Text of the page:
ADVERTISEMENT

ADVERTISEMENT

ADVERTISEMENT

Zumbrota seeks meeting with dairy plant management

We are part of The Trust Project.

ZUMBROTA — Zumbrota officials are expecting to meet this week with new management at the city's dairy plant, which was recently renamed after an industry acquisition.

Rich Bauer, Zumbrota's longtime mayor, said Saturday that Dairy Farmers of America informed the city last February that the Zumbrota plant would likely become part of DairiConcepts, a subsidiary of DFA. That news became official in November, according to a DFA press release. But city officials have yet to meet the facility's new management.

DFA spokeswoman Monica Massey said previously that the change in ownership would not affect local employees. Instead, DairiConcepts has been seeking room to expand, and Zumbrota offers that opportunity.

It could be a tricky conversation for both sides.

The DFA plant in Zumbrota has been fined more than $100,000 by the city since 2014 over a smelly wastewater discharge. The dispute between the city and DFA eventually landed in the Minnesota Court of Appeals. Repeated wastewater violations prompted the city to increase its fee and fine schedule for the third time since 2009, which led to the legal challenge by DFA.

ADVERTISEMENT

Bauer said Saturday that the local dairy plant, which processes about 8 million pounds of milk each week, has continued to be fined in recent months, though the new fines pale in comparison to the $90,000 fine that was issued in the summer of 2014 ; exact totals were not available.

"It has been better," Bauer said of the city's relationship with the dairy plant. "However, there are still fines that are happening periodically. They are doing a much better job of staying within their limits, but we'd prefer to have them stay within their limits all the time. It's certainly not perfect yet."

Zumbrota City Administrator Neil Jensen and Public Works Director Mike Olson are among those expected to meet with DairiConcepts' new manager this week, though it's not immediately clear who replaced former DFA manager Lucy Schwartz.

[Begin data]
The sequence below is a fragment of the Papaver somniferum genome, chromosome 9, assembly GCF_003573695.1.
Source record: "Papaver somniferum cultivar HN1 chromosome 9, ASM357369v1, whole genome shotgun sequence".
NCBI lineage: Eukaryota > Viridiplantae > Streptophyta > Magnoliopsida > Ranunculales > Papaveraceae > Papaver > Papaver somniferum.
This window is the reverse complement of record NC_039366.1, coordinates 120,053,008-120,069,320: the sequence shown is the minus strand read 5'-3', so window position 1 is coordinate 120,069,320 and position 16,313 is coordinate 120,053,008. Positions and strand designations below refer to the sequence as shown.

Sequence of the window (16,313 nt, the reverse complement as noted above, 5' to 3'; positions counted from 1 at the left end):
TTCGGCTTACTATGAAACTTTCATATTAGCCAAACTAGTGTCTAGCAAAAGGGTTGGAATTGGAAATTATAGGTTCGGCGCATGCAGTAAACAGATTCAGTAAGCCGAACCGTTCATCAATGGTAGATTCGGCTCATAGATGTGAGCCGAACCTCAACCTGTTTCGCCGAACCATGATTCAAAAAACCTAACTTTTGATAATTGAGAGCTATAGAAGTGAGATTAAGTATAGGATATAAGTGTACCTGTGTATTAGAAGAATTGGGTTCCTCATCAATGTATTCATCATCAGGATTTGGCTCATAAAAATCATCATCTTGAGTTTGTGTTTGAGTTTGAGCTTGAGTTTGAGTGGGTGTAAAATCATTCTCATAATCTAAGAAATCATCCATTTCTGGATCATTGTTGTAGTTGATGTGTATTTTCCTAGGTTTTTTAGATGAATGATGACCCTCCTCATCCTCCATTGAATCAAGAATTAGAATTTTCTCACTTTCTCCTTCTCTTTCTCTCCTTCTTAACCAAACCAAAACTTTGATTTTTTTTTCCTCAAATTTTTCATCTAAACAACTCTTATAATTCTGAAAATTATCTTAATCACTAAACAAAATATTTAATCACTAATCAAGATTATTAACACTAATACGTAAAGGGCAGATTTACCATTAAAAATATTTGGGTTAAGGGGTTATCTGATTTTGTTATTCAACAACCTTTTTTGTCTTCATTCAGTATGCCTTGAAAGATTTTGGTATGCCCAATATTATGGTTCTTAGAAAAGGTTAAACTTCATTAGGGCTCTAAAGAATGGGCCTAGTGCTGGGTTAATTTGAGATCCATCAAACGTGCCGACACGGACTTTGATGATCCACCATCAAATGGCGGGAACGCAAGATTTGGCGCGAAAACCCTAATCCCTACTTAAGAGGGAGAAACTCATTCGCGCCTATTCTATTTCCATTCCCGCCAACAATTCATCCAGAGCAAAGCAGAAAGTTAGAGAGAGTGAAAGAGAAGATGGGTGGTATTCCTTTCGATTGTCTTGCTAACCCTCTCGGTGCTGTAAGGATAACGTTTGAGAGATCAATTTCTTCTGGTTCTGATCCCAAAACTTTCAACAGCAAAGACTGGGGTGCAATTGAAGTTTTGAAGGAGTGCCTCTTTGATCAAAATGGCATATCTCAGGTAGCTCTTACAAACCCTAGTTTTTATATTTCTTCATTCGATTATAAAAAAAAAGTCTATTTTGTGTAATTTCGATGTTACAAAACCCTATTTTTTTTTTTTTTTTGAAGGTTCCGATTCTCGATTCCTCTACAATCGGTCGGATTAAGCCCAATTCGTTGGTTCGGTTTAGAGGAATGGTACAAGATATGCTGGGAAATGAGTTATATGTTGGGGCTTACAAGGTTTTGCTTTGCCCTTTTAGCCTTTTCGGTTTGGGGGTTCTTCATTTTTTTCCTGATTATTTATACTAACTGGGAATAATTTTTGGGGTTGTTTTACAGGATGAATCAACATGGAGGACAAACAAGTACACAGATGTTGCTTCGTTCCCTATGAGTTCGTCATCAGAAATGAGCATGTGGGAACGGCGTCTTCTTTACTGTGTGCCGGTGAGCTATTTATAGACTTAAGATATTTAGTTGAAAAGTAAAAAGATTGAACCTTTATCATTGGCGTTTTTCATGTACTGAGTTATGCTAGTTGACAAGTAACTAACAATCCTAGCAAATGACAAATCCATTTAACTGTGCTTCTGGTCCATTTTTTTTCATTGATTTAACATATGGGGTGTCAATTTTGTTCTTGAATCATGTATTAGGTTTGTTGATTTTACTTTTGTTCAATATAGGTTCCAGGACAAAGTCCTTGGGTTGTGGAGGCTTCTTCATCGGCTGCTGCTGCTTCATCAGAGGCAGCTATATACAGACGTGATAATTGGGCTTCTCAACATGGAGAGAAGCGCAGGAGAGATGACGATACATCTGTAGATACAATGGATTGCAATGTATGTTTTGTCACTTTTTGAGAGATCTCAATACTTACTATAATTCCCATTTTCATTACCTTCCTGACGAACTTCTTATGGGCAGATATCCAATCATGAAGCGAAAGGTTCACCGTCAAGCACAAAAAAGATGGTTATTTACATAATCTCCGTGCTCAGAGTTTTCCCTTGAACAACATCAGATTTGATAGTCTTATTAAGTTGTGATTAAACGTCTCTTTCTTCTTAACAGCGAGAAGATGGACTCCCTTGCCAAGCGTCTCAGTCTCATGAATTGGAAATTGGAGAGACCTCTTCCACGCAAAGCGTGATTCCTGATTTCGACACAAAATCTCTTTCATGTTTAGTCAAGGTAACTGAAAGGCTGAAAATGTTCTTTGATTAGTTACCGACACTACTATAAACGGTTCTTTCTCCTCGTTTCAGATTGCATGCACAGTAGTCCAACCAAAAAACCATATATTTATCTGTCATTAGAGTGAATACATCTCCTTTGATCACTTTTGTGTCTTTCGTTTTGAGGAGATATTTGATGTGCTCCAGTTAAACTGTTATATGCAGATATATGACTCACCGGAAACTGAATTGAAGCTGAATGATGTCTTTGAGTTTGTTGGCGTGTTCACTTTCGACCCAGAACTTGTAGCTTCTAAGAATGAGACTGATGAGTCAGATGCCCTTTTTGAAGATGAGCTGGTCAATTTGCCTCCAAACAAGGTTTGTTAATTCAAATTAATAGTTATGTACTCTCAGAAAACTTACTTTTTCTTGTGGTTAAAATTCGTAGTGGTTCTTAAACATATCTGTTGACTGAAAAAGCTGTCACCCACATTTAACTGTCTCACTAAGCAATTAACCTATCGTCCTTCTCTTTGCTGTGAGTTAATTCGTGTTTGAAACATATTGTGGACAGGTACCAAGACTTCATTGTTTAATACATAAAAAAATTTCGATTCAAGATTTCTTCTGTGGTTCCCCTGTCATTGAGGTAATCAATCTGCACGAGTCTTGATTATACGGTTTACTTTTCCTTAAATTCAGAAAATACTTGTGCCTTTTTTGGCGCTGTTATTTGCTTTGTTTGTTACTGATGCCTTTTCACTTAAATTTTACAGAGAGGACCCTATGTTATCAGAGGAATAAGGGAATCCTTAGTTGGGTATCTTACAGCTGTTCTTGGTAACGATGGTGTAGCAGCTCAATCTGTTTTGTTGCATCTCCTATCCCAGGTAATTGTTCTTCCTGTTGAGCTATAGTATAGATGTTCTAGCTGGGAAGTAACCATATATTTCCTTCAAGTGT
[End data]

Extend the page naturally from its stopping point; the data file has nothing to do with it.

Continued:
DairiConcepts was formed in 2000 as a joint venture between DFA and Fonterra Co-operative Group Limited, but it became wholly owned by DFA on Dec. 31, 2015. According to DFA's press release, "DairiConcepts is a manufacturer of cheese, dairy ingredients and dairy flavor systems with eight facilities across the United States. It works with customers both in the United States and around the world as a value-added supplier, committed to creating appropriate lower-cost, quality dairy ingredient solutions. Its dedicated team of professionals focuses on product formulation, testing and packaging, and has proven success in these areas."

The company has expanded globally to serve markets in North America, South America, Europe and Asia, while aspiring "to become the number one supplier of ingredient solutions in select markets by consistently delivering high-quality products and services."

Under DFA direction, the Zumbrota facility employed more than 100 people while contributing more than $100 million annually to the local economy, according to a recent economic study.

It's unclear how many jobs were impacted by the ownership transition, or what the potential expansion of the existing dairy plant would mean for the city. However, a number of job openings have been posted within the last month; it's unknown if those are new jobs or vacancies created after the change in management.

"We just want to keep that communication open so everybody knows everyone else," Bauer said of the renamed dairy plant.

What to read next
For decades, the drug industry has yelled bloody murder each time Congress considered a regulatory measure that threatened its profits. But the hyperbole reached a new pitch in recent weeks as the Senate moved to adopt modest drug pricing negotiation measures in the Inflation Reduction Act.
Sanford Health’s Program for Addiction Recovery provided Tanner Lene a way to connect to a heritage he’d left largely unexplored, as he began to learn Ojibwe and join classes taught by elders and knowledge keepers on traditional medicines and art.
"Minding Our Elders" columnist Carol Bradley Bursack says distance makes keeping track of your parents' health harder, but barring dementia, they get to choose where they live.
Ticks can survive a Minnesota winter, but their go time is March through October. In this episode of NewsMD's "Health Fusion," Viv Williams goes in-depth with a tick expert who helped discover two pathogens that ticks can carry. And both of them can make you sick.